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Park Avenue & Courthouse, Utah

Utah’s Arches National Park boasts an awe-inspiring landscape of sandstone arches, rock formations, and vistas, making it a truly remarkable and one-of-a-kind destination worldwide. The park’s geological wonders and rich history are immediately evident upon entry, with Park Avenue, Courthouse Towers, and La Sal Mountains Overlook being the first three must-see attractions. Visitors are treated to a glimpse of the park’s natural and cultural beauty.

Arches: Park Avenue & Courthouse
Raven flies across the moon.

Park Avenue

Park Avenue in Utah’s Arches National Park is a breathtaking sandstone canyon, stretching almost a mile (1.6 km) and surrounded by towering red rock walls that rise up to 320 feet (97 meters). The canyon gets its name from its resemblance to New York City’s skyscrapers.

Visitors can enjoy the view from the easy to reach overlook or explore it further via a steep paved trail that leads to several overlooks with panoramic views.

The geological structure of Park Avenue is comprised of Wingate Sandstone, which was formed over 200 million years ago during the Late Triassic period. This sandstone was created from the accumulation of sand dunes in an ancient desert that once covered the area. Over time, the sand was buried, compressed, and transformed into solid rock. Today, the sandstone appears as narrow fins that have been eroded by wind and water, creating canyons and gullies that are deep and stunning.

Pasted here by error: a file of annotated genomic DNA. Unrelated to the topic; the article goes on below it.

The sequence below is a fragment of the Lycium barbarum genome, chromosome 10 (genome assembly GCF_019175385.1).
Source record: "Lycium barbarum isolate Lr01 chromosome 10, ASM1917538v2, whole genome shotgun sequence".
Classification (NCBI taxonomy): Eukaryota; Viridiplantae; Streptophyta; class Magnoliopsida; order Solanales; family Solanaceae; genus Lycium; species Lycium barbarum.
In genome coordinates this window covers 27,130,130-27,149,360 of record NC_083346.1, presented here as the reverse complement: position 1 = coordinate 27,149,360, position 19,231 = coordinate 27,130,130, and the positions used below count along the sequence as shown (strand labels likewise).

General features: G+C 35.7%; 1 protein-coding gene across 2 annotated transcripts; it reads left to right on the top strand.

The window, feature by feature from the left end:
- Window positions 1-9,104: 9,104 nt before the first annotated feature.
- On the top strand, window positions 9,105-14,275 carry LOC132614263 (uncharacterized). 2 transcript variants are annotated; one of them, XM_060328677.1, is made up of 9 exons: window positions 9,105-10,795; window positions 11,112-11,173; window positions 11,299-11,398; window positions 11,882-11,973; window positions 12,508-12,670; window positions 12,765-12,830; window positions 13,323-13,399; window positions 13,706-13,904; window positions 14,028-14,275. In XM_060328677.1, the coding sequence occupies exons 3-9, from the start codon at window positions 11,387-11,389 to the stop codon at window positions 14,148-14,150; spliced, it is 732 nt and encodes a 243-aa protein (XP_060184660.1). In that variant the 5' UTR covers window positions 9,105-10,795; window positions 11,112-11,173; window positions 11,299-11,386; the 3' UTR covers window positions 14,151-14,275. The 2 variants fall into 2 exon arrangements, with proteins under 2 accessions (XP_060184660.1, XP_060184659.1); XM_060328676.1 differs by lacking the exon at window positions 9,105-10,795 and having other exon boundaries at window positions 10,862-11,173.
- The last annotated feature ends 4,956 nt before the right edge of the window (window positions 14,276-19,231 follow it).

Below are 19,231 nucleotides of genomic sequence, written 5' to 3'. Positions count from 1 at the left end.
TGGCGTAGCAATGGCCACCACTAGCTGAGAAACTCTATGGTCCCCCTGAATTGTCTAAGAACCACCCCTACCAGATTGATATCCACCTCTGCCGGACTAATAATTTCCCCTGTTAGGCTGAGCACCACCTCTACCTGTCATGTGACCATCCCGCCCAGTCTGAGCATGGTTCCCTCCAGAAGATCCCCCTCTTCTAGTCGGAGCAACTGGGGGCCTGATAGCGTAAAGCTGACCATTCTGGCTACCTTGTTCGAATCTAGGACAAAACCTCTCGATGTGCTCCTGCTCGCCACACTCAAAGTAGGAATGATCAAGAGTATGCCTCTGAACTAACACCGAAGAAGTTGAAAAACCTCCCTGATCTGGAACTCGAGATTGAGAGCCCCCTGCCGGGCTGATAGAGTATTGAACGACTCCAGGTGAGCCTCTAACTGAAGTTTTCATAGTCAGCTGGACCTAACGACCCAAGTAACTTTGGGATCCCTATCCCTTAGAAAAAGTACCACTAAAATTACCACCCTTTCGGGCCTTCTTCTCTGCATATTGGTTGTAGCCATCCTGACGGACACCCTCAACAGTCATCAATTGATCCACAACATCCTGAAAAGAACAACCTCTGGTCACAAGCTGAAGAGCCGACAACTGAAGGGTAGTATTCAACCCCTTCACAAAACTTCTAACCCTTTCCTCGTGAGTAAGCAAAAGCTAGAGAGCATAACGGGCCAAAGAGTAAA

Courthouse Towers

Rising from the valley floor and dominating the skyline of the northern section of Arches National Park, Courthouse Towers is a striking collection of sandstone spires and domes. These formations resemble the architecture of courthouses found in small western towns, hence their name. Visitors can enjoy views of the towers from several overlooks along the park’s main road or take a brief hike to explore the base of the formations up close.

The geological makeup of Courthouse Towers is predominantly Navajo Sandstone, a rock layer that formed over 190 million years ago during the Jurassic period. The sandstone came about as a result of the accumulation of sand dunes in an ancient desert that once occupied the region. Mineral deposits that seeped through the rock cemented the sand together, resulting in a durable and resistant rock layer that has withstood erosion for millions of years. Wind and water erosion have shaped the Navajo Sandstone into a remarkable display of spires, arches, and domes that are a wonder to behold.

La Sal Mountains Overlook

The La Sal Mountains Overlook is a scenic viewpoint located in the southern section of Arches National Park that offers panoramic views of the park’s red rock formations. Structures like The Organ, Sheep Rock, Three Gossips and The Tower of Babel are all in sight from this overlook. In the far distance to the East you’ll also see Balanced Rock and The Windows (though very small as they are several miles away).

Additionally if you turn toward the South you’ll see The La Sal Mountains. This range of peaks rise to over 12,000 feet (3,700 meters) and are visible from many points in the park. The geological structure of the La Sal Mountains is quite different from that of the park’s sandstone formations. The mountains are part of the Rocky Mountains and are composed of various layers of sedimentary, volcanic, and igneous rocks that were formed over millions of years. The range’s highest peak is Mount Peale, which stands at 12,721 feet (3,877 meters) and is composed of Precambrian rock that is over one billion years old. The mountains were named by Spanish explorers who saw them on the feast day of the Holy Cross, or La Santa Cruz, and gave them the name “La Sal,” meaning “the salt.”

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